October. My class is surprised to be released
from the room. We sit on unmown grass
in front of the school, gnarled braids of oak-tree
roots heave above the ground.
Court Street traffic flies by, ignoring the twenty-
five mph school zone sign. Some wave from the cars
whose horns beep in response to teens sitting
on a lawn, writing. I turn over a piece of oak bark,
small bore holes reveal ravages of insects, age. Someone
asks, How much time left? Stacey —always sullen,
always brilliant. We can be here for as long as we need,
or until the bell, I respond, or until I can write, I think.
She bends over her journal and continues putting
pen to paper. I watch her cross out what she just wrote,
draw arrows from one line to another. I can’t wait
to read the poem that comes from her effort.
Students watch leaves spiral, hunch over journals
hoping their minds will leak. A few do nothing,
this assignment too close or too mindless. Hey,
where were you yesterday? Tony asks, his hand
reluctant to write of his terrors and prejudices
for once. I look up from my empty page, the bark,
tree roots, spiraling leaves, and answer that yesterday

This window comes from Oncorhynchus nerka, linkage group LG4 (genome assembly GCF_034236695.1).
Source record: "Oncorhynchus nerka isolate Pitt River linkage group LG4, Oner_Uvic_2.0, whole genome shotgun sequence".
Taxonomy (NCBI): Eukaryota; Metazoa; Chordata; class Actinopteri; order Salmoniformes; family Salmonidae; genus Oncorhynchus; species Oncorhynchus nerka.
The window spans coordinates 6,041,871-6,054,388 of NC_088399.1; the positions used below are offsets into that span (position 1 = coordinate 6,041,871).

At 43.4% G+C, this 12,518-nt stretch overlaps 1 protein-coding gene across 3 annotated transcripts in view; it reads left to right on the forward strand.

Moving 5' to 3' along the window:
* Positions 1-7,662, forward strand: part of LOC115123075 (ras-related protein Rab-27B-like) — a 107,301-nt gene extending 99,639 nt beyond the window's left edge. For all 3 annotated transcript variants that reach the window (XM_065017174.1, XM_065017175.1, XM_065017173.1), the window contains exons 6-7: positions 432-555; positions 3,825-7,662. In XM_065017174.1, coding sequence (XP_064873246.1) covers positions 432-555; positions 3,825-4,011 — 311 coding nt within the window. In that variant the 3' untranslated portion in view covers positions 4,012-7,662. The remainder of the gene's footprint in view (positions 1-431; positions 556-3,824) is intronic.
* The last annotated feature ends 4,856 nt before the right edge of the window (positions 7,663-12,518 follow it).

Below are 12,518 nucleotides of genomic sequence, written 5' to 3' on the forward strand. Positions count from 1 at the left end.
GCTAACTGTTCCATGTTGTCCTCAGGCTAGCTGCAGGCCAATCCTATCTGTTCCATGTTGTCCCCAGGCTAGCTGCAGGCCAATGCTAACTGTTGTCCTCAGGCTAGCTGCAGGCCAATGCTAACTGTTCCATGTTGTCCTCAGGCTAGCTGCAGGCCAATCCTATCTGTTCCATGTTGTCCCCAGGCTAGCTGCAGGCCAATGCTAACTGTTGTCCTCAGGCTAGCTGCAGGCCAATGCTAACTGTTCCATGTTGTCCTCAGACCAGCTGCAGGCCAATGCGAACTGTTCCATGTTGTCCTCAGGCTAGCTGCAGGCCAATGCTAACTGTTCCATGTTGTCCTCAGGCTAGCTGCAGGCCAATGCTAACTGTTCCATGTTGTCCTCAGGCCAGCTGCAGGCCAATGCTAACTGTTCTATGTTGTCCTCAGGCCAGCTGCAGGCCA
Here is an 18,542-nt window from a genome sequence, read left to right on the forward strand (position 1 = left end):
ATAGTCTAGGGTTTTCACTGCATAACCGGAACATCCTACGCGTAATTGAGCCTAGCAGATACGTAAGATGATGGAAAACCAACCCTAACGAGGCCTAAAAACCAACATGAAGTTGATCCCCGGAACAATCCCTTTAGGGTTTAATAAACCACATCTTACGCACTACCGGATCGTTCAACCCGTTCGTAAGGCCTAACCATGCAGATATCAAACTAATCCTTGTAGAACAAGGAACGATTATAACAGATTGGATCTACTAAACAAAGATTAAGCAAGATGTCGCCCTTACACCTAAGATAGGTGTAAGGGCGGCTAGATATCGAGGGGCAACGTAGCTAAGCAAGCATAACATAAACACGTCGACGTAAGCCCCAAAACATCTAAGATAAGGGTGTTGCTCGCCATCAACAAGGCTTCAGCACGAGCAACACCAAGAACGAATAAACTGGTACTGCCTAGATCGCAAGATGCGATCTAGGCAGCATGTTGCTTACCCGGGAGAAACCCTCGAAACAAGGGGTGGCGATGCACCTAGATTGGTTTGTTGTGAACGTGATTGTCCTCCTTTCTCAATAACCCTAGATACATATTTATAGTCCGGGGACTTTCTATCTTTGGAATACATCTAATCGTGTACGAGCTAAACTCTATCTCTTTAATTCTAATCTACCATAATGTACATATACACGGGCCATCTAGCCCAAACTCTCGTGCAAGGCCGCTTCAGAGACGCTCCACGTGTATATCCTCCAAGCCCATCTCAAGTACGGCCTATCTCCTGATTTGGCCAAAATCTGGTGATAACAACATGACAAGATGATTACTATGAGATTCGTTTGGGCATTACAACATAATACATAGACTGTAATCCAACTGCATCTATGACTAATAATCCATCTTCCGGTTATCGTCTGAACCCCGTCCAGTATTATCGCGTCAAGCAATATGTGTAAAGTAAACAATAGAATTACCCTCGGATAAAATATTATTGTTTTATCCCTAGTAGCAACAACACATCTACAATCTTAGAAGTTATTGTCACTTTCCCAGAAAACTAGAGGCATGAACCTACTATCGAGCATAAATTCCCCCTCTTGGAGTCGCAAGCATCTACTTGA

I was watching a friend hold back death.
But I don’t say that, really. Instead, I clear my throat
and tell him that I wiped my sick friend’s forehead
and read newspaper nonsense to her while she slept
and I cried. No, that is not what I said, either; but I do,
finally, explain how her dry palms pressed into mine
to convey what she could not of her viable life.
Actually, I say none of it. I rise from the roots,
toss the piece of bark onto the grass and reply,
I was out sick. I ask him, What have you written?
He closes his journal on one hastily scrawled line,
and says, Nothing. There’s nothing to write.
But the next day he produces a poem about why
a teacher would lie to him. That he didn’t think this
teacher had been sick, but had some important
business to attend to and chose not to reveal it
to a student. But he forgave her — he was, after all,
only a student who had already absolved his favorite
teacher for not telling him the truth.
Previously published in U.S. 1 Worksheets, Spring, 2011
Marie Kane was diagnosed with MS in 1991. She is a three-time Pushcart Prize nominee, a Pennsylvania Bucks County Poet Laureate, and the author of three chapbooks. In 2017, Kelsay Books published her full-length collection, Beauty, You Drive a Hard Bargain. She is the final judge of the Sarah Mook National Scholastic poetry contest and lives in Yardley, Pa.
Poet’s Corner is curated by Bucks County Poet Laureate Tom Mallouk and supported by a grant to the Bucks County Herald Foundation made possible by Marv and Dee Ann Woodall.